By the numbers:
Average Fish- 1.17 Lbs
Biggest Fish- 1.95 Lbs
Winning Bag- 11.75 Lbs
This lake was by far the favorite stop on the trails this year. It has more than enough standing timber and brush piles to keep you busy, as well as plenty of really nice Crappie. With food, lodging and bait close by, you owe it to yourself to spend a day down there.
By the numbers:
Average Fish- 1.15 Lbs
Biggest Fish- 2.11 Lbs
Winning Bag- 10.03 Lbs
One of the more popular Lakes in Kansas with it's proximity to Topeka and Lawrence, Perry gets hit pretty hard and for the last few years, it wasn't really giving up much in the way of size but that is definitely changing. Perry set a new KCC Record giving up the biggest Slab to ever be caught in a tournament when Brandon Manis of Top Secret Jigs pulled in a 2.11 pounder.
By the numbers:
Average fish - 1.14 lbs
Biggest fish - 1.73 lbs
Winning Bag - 9.09 lbs
Always known as a big fish lake, Melvern gave up several really nice tournament bags this year. With the cooler weather getting these fish to start stacking up on the ledges and brush, it will offer some really nice fishing this Winter.
By the numbers:
Average Fish- 1.04 Lbs
Biggest Fish- 1.49 Lbs
Winning Bag- 8.49 Lbs
Another nice spot to find some solid fish. Pomona offers something for everyone regardless of your preferred way of fishing. With standing timber, brush piles, as well as rocky ledges, it's a fun lake with plenty of solid fish.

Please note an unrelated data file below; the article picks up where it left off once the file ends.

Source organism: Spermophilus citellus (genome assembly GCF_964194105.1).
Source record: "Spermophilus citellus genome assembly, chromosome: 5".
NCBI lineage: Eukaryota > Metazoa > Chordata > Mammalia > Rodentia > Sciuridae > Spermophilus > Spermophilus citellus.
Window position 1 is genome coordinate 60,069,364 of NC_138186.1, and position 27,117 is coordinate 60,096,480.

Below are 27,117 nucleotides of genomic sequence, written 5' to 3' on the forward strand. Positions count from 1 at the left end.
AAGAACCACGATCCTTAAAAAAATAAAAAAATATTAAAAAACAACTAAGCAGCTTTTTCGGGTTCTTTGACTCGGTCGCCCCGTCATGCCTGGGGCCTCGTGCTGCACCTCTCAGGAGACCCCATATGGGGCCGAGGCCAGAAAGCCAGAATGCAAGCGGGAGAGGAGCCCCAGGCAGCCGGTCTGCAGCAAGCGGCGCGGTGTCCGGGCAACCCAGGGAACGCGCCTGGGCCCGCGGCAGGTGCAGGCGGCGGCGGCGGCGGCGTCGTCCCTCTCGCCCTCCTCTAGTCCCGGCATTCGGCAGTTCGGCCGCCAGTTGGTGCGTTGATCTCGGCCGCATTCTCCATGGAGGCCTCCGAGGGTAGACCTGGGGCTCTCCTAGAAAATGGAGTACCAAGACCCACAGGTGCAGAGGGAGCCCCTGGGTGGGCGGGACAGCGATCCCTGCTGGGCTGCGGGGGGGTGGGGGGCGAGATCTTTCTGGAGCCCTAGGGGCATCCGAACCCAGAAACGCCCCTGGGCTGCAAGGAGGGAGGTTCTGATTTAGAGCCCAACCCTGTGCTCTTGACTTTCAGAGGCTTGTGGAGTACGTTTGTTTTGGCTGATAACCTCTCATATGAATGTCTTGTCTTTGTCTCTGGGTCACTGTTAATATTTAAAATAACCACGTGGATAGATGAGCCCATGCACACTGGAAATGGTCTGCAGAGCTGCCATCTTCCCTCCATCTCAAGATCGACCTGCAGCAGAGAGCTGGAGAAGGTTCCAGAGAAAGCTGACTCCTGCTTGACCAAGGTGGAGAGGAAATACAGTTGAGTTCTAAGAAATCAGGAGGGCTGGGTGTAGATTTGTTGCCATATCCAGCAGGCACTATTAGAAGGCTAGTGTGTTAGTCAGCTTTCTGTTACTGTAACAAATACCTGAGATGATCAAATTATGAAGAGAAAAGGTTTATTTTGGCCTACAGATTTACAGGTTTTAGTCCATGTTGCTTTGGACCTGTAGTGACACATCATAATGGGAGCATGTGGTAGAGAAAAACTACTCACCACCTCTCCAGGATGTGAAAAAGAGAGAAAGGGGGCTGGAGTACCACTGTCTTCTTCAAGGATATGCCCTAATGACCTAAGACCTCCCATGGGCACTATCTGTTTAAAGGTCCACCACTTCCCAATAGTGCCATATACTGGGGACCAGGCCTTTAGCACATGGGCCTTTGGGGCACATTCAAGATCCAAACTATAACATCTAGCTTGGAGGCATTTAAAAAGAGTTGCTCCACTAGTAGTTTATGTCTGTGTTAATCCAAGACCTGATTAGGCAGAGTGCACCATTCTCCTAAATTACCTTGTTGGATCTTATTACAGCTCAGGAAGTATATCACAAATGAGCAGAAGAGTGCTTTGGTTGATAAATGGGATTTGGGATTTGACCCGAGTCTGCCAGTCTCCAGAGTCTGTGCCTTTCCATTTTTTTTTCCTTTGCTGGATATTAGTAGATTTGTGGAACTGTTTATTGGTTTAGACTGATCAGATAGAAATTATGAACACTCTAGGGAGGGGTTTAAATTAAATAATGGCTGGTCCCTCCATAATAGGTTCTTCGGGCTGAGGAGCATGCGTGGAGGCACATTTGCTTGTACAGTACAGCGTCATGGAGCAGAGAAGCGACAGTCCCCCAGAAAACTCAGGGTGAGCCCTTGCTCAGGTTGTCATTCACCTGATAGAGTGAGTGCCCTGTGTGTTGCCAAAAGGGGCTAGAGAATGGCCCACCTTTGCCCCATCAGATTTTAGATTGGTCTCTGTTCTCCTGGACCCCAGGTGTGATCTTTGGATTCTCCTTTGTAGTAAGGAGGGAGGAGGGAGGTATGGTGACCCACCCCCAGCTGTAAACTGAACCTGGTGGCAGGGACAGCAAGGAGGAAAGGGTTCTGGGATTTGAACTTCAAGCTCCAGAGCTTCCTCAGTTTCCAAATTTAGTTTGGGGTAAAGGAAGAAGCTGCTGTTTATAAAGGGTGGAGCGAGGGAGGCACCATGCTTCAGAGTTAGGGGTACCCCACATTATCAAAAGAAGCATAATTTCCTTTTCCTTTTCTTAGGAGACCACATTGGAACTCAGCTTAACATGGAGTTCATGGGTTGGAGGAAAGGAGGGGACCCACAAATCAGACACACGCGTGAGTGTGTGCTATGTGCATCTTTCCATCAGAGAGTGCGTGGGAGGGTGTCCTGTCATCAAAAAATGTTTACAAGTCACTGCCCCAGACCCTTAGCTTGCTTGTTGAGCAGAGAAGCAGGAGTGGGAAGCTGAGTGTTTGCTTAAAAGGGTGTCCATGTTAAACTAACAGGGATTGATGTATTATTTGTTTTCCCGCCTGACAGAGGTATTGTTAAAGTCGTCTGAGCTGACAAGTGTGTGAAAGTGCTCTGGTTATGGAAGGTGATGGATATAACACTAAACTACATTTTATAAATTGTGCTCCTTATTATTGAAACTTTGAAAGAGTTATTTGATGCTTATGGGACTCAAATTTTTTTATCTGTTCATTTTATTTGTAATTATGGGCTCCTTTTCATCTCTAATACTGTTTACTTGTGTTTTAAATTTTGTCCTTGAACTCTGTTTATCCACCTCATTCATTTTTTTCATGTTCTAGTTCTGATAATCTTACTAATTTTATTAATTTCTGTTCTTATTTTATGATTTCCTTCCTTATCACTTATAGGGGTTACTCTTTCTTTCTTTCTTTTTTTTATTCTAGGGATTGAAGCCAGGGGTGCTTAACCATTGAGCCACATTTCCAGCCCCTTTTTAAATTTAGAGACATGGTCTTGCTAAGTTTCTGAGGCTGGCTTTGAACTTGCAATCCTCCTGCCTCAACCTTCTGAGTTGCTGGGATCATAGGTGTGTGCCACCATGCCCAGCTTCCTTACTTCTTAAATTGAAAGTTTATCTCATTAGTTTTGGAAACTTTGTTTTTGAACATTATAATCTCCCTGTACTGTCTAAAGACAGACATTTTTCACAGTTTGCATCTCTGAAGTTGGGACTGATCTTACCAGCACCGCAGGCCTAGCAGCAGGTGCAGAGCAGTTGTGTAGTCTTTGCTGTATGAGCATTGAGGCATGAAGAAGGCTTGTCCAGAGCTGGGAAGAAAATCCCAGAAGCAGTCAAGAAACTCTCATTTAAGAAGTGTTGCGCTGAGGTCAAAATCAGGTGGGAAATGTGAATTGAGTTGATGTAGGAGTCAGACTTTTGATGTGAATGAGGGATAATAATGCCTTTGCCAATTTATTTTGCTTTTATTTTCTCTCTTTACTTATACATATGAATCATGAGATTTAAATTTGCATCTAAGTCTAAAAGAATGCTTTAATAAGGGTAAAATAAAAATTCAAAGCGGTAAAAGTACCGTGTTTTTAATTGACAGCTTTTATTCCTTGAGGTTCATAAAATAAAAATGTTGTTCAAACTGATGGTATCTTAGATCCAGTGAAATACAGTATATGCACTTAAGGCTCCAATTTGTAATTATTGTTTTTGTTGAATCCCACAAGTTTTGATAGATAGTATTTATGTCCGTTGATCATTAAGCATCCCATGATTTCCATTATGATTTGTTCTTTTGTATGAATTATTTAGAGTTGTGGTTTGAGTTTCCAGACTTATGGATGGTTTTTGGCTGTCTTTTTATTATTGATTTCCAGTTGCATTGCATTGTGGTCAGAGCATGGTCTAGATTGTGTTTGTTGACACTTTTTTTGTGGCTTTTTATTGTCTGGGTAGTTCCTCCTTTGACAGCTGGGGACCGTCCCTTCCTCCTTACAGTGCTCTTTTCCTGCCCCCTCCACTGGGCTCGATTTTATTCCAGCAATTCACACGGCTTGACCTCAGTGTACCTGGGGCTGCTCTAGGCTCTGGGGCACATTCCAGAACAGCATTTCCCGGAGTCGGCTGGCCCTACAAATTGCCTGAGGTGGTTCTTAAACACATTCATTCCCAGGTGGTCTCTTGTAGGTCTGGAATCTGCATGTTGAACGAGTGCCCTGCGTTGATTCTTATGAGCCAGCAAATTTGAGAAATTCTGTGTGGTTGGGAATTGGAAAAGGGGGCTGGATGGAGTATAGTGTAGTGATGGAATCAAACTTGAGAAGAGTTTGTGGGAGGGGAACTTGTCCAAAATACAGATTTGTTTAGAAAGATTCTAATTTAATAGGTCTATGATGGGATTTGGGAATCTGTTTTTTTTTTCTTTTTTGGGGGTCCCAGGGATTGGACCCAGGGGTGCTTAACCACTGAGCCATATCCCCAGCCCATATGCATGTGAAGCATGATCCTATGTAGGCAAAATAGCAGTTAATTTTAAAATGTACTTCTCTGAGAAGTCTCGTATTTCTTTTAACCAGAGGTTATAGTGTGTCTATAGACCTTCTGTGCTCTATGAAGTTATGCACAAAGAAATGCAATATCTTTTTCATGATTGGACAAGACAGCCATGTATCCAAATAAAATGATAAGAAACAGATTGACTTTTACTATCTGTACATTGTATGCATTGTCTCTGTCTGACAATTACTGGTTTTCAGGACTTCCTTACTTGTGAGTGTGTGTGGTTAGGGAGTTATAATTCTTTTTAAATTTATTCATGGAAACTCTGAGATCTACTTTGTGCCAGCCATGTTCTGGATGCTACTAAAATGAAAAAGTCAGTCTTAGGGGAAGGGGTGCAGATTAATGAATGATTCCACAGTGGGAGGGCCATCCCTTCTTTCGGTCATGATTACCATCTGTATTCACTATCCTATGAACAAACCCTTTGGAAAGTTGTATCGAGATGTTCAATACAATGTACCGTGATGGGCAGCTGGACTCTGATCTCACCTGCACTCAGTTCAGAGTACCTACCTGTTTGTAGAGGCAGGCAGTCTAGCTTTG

By the numbers:
Average Fish- 0.97 Lbs
Biggest Fish- 1.93 Lbs
Winning Bag- 10.76 Lbs
Even though Clinton gets quite a bit of pressure, it never fails to offer some excellent fishing. With plenty of brush along the main channels, it is a great place to spend a day on the water. Clinton has always been a popular Winter Crappie spot, and I see it being just as good or better this year.
One thing to keep in mind, some of these numbers came from Summertime tournaments, after the spawn, so the fish will weigh a bit more as we get into Winter. with them filling up on shad and the females filling up with eggs. Hopefully you guys that like to track numbers as much as me will enjoy this article, and although it didn't make the Top Five cut, Hillsdale is a lake to keep your eye on. It always has plenty of fish, and during the KCC Hillsdale tournament, a 1.93 was brought to the scales, so the big fish are in there for those not afraid to work through the trees and get to the upper end of the lake.
For those of you that prefer to fish smaller lakes, I would suggest the power plant lake at LaCygne, South of Kansas City, Geary State Fishing Lake, near Juntion City, or Carbondale East that is just South of Topeka, KS, all are really good Crappie holes sure to offer up a fun day on the water. Don't forget to always take that extra second to do things right this Winter and fish safely. Mother nature isn't known for giving second chances.